Wednesday, 23 May 2012

Facebook: 2nd quarter will fall short of expectations

The share price of Facebook does not exactly make a very good impression so far:

In one of the biggest IPOs in history, in which a huge amount of stock was sold to small investors, privileged Wall Street insiders once again got top-notch information...and individuals got the shaft.

Above is the conclusion from an article on BusinessInsider from Henry Blodget suggest that the reason for the weakness is that the 2nd quarter results will fall short of expectations, which was known only to a small group of insiders.

And now for some more bombshell news about the Facebook IPO...

Earlier, we reported that the analysts at Facebook's IPO underwriters had cut their estimates for the company in the middle of the IPO roadshow, a highly unusual and negative event.

What we didn't know was why.

Now we know.

The analysts cut their estimates because a Facebook executive who knew the business was weak told them to.

Put differently, the company basically pre-announced that its second quarter would fall short of analysts' estimates. But it only told the underwriter analysts about this.

The information about the estimate cut was then verbally conveyed to sophisticated institutional investors who were considering buying Facebook stock, but not to smaller investors.

The estimate cut appears to have influenced the investment decisions of at least some institutional investors, dampening their appetite for Facebook stock, and crucially, affecting the price at which they were willing to buy Facebook stock.

As I described earlier, at best, this "selective disclosure" of the estimate cut is grossly unfair to investors who bought Facebook stock on the IPO (or at any time since) and didn't know about it.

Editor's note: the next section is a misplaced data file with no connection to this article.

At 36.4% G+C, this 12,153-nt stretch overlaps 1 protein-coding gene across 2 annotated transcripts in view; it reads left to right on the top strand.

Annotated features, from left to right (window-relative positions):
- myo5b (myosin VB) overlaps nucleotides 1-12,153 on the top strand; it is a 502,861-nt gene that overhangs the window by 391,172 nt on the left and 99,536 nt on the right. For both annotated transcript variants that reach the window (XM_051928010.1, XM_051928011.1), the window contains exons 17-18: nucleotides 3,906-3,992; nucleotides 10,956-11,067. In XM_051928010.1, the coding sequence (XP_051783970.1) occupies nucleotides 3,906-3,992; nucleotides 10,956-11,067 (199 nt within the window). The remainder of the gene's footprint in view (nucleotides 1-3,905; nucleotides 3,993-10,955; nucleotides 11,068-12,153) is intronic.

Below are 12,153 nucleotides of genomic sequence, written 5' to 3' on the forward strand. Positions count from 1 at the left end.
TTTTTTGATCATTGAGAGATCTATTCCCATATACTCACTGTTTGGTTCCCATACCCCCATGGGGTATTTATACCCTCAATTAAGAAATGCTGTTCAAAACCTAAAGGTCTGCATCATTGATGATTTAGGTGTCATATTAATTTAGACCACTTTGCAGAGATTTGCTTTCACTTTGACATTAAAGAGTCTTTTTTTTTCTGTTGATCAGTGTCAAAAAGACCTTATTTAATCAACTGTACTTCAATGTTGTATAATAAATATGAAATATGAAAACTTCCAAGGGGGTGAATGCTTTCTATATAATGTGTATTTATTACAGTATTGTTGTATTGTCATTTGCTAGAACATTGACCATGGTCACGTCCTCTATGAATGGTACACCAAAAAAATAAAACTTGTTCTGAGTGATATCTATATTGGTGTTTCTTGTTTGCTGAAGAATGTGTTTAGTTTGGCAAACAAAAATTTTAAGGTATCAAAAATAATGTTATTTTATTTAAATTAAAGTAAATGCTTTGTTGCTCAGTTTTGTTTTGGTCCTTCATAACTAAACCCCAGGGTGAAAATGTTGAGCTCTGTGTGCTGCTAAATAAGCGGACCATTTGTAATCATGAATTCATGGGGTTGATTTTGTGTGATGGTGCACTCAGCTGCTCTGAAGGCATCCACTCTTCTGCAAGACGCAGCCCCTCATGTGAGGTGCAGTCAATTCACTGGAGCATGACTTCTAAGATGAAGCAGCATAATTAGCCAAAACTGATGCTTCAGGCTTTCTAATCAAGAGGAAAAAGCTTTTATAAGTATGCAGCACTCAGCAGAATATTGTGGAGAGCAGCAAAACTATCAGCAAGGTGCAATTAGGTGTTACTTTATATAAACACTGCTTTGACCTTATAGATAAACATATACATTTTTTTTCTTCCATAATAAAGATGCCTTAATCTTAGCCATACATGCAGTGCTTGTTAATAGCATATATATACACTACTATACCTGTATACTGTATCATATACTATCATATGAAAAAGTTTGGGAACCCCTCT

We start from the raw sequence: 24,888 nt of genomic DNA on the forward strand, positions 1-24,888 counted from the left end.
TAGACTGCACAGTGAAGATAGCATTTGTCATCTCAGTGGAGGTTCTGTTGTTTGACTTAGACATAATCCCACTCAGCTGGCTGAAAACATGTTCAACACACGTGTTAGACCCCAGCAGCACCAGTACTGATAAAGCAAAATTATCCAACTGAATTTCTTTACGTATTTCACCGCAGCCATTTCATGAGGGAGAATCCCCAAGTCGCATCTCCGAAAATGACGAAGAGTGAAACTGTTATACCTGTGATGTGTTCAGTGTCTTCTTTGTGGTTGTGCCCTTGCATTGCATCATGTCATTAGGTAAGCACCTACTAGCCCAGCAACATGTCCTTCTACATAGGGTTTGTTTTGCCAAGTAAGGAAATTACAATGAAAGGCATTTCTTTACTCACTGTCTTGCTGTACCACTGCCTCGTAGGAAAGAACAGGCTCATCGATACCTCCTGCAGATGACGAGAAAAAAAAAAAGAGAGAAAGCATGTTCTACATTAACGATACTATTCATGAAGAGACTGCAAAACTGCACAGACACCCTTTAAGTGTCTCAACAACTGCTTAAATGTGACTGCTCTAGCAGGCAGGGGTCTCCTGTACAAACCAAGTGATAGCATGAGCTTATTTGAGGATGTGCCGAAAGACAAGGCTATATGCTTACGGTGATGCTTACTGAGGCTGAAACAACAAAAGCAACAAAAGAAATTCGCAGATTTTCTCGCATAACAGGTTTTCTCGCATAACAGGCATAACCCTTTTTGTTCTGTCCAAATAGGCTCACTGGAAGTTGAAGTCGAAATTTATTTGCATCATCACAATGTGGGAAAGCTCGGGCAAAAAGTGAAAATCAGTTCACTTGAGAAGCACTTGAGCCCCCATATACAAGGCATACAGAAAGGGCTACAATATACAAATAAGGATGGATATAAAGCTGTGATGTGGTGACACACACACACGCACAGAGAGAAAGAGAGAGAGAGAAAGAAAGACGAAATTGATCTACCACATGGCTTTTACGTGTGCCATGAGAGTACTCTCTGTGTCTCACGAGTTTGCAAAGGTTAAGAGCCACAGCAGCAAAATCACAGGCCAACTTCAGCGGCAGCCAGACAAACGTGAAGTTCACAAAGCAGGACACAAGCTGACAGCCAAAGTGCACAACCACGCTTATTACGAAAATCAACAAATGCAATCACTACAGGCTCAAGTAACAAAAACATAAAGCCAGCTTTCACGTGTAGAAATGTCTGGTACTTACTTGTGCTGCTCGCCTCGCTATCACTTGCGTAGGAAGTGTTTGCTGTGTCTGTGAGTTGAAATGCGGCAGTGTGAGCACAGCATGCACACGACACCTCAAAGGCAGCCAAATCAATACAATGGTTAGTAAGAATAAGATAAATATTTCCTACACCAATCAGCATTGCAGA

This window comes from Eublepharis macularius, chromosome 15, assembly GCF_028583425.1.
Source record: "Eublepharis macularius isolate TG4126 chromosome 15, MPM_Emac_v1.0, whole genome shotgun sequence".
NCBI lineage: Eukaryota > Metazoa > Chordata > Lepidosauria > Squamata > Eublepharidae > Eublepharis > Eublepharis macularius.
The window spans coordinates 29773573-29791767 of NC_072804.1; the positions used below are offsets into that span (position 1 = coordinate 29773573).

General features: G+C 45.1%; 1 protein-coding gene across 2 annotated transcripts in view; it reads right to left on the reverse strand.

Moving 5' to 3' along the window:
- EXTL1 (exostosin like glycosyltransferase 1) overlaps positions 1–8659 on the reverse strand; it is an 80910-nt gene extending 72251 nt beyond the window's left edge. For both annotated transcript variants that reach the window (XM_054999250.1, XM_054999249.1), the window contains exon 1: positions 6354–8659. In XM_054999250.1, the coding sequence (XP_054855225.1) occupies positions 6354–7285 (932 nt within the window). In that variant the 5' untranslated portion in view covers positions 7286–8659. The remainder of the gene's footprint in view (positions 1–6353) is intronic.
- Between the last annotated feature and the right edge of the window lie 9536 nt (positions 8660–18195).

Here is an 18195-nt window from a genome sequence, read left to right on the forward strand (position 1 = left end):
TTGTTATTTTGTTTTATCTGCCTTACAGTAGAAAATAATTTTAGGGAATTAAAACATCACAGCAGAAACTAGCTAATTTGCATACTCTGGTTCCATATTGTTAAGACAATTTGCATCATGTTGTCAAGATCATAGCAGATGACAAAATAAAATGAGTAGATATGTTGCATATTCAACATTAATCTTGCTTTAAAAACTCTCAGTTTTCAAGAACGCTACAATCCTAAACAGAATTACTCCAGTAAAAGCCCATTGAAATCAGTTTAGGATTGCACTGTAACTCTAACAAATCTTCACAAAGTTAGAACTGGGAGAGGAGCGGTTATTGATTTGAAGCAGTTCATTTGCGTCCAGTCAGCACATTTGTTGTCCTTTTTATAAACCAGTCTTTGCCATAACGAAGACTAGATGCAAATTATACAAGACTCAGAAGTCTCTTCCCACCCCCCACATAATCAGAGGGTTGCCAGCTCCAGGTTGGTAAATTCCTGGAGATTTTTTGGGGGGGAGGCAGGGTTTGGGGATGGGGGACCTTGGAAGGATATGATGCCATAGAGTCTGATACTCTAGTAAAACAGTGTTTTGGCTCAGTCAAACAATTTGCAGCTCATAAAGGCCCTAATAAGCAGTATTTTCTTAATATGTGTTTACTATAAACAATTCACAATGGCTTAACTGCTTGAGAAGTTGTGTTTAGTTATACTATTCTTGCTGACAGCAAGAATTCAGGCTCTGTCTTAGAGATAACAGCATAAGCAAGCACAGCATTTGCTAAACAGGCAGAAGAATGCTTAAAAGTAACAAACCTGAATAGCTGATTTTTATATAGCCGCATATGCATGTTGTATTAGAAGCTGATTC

At worst, it's a violation of securities laws.

From a corporate governance point of view, Facebook is also not exactly a shining example, here is an excerpt from another article from BusinessInsider:

1. One-man majority rule: Zuckerberg holds 28.2 percent of the voting power ahead of the IPO, and he controls another 30.6 percent. That’s the majority he needs, although there are some restrictions, including the ability to vote for an issuance of stock that is more than 20 percent of what is outstanding already. Some of the voting rights end with the sale of the stock by its owners, the death of Zuckerberg or his giving up active management of Facebook.

2. The back-up plan: even if Zuckerberg loses or surrenders some control of his majority, Facebook continues to be heavily influenced by all owners of Class B shares. As long as these shares represent 9.1 percent of all shares outstanding, this group will control a majority of the votes. According to the S1: ‘This concentrated control will limit your ability to influence corporate matters for the foreseeable future.’

3. Board dependence: Facebook is taking the ‘controlled company’ exemption to corporate governance rules. As a controlled company, it won’t have to maintain a majority of independent directors on its board, and it won’t need to have a compensation committee or an independent nominating function. Zuckerberg’s designees have voting control, and if director Peter Thiel gives up his board seat, the board itself will decide who should fill it, increasing Zuckerberg’s control further.

4. Special situations: Facebook has taken specific measures to protect itself from acquisition. A transaction that would lead to a change in control of the company requires a majority of Class B votes (with these shareholders voting as a separate class). If Class B shareholders lose their overall majority, some ‘certain amendments to our restated certificate of incorporation or bylaws’ will call for a two-thirds majority of Class A and Class B shares. Simply put, the Class B shareholders – mostly founders and early employees – will retain majority control in certain situations with only a third of the votes. Also, when Class B shareholders lose their majority voting rights, the board will fill its own vacancies.

5. Meeting lock-down: what else happens when Class B shareholders lose their majority? Well, shareholders will only be able to ‘take action at a meeting of shareholders’, not by written consent. And only the CEO or a majority of the board can call a special meeting of shareholders – so any change would have to come with Zuckerberg’s consent.

While the corporate governance limitations at Facebook are not as seve re as those at the Carlyle Group, and the voting structure isn’t as favorable to Zuckerberg as Zynga’s, the net effect is straightforward: shareholders are surrendering themselves to Zuckerberg’s genius.

No comments:

Post a Comment